When playing racing games it’s very easy to feel intimidated by the all-encompassing setup menu, but the big secret is tiny tweaks can save a lot of lap time. This golden rule is even more the case in Codemasters’ F1 2011, but fret not as we’re here to help explain exactly what everything means and what tinkering with each of the game’s eight different areas will equate to on track.
A quick word of warning though when trying to find the perfect setup make sure you do these settings in order, otherwise you’ll be constantly chasing your tail. Are you ready? Here we go!
This year the only setup option is balance is via the roll bar settings. Honestly the default options are good enough for most tracks and fiddling with these can lead to unpredictable results. Regardless a high Front value will create a more responsive car which suffers more understeer in corners, whereas a higher value for the rear bar results in less understeer and increases corner grip and traction without sacrificing tyre life, but overall your car will feel a bit more loose and lethargic when changing direction.
Right this one is a bit more complicated this year as Codemasters has completely overhauled the suspension system for F1 2011. The highest stiffness option isn’t necessarily the fastest all the time any more but before we get into that, let’s talk about ride height.
Ride height options don’t make a massive difference in F1 2011. Lower values are generally better as the car seems a lot grippier the closer the under-tray is to the floor, although it is possibly for vehicles to ‘bottom out’ and scrape along the floor causing a sudden speed loss, so make your car as long as possible without this eventuality occurring. The best way to do this is to set the lowest value and then keep moving it up until your car no longer hits the floor.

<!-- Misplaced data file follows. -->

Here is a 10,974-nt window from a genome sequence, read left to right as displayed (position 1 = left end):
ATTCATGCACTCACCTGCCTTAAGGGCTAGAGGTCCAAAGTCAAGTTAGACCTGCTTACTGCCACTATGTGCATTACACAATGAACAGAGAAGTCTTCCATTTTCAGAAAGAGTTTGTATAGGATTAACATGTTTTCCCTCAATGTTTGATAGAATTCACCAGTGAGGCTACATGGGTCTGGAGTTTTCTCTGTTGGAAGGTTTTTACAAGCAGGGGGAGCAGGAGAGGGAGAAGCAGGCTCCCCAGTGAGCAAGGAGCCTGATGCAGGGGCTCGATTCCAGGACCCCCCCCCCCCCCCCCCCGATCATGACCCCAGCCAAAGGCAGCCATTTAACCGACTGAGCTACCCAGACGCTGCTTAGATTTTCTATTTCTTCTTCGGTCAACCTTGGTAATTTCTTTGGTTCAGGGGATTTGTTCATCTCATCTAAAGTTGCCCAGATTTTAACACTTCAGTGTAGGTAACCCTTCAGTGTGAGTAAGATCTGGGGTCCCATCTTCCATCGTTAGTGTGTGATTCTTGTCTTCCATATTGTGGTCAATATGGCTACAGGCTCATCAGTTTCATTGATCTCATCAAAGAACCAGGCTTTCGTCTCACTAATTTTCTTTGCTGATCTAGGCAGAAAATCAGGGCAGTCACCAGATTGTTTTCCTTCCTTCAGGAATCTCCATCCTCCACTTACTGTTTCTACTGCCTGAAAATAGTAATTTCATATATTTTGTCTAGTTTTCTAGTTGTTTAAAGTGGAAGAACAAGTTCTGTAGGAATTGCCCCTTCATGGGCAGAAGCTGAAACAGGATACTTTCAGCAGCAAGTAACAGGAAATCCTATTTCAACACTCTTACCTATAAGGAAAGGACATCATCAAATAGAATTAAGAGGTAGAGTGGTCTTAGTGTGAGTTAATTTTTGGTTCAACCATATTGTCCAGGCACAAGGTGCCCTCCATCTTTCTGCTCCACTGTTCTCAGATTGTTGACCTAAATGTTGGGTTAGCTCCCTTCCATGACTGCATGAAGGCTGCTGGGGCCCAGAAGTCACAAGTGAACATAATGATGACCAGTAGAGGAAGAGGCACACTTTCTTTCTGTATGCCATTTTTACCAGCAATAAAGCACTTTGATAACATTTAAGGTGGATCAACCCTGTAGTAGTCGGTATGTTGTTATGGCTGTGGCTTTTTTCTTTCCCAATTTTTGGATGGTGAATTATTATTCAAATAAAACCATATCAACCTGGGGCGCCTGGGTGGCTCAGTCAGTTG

Spring stiffness determines whether or not your car is safe skipping over kerbs when cornering. Basically a high value at the front wields more understeer, but quicker handling and better traction, but reduces the grip in corners and increases tyre wear due to your car moving around more.
Rear spring stiff generates oversteer, reduces traction and will increase tyre wear, a high setting here is only for those who like the car to feel really loose around corners
Camber: More front camber is better for high speed turns and general turn in whereas more rear camber is better for lower speed turns and hairpins as it allows the car to acclerate out of corners quicker. However the trade-off for having a higher camber is that the tyre wear is centralised in a much smaller area of rubber resulting in them wearing out much quicker. Too low in a negative figure in the front can result in sudden losses of grip, resulting in a slower turn-in, whereas the opposite can be said for the rear grip levels, with too low a setting resulting in oversteer leading to the car feeling like it’s going to swap ends as you accelerate out of corners. As always a balance needs to be made, but you’ll notice the difference if these two figures are too extreme straight away.
This term refers to how the wheels are angled in relation to the centre of the car. Most gamers assume tyres only face ahead, but by tweaking how a wheel faces in or out, you can change how the car handles. More front toe in results in a quicker turn in, but too extreme a setting will lead to you car struggling with chicanes or quick corner to corner transitions. Now managing the rear toe-in correctly can add to a car which can get you quickly around hairpens, but again too extreme a setting here will lead to your car swapping ends.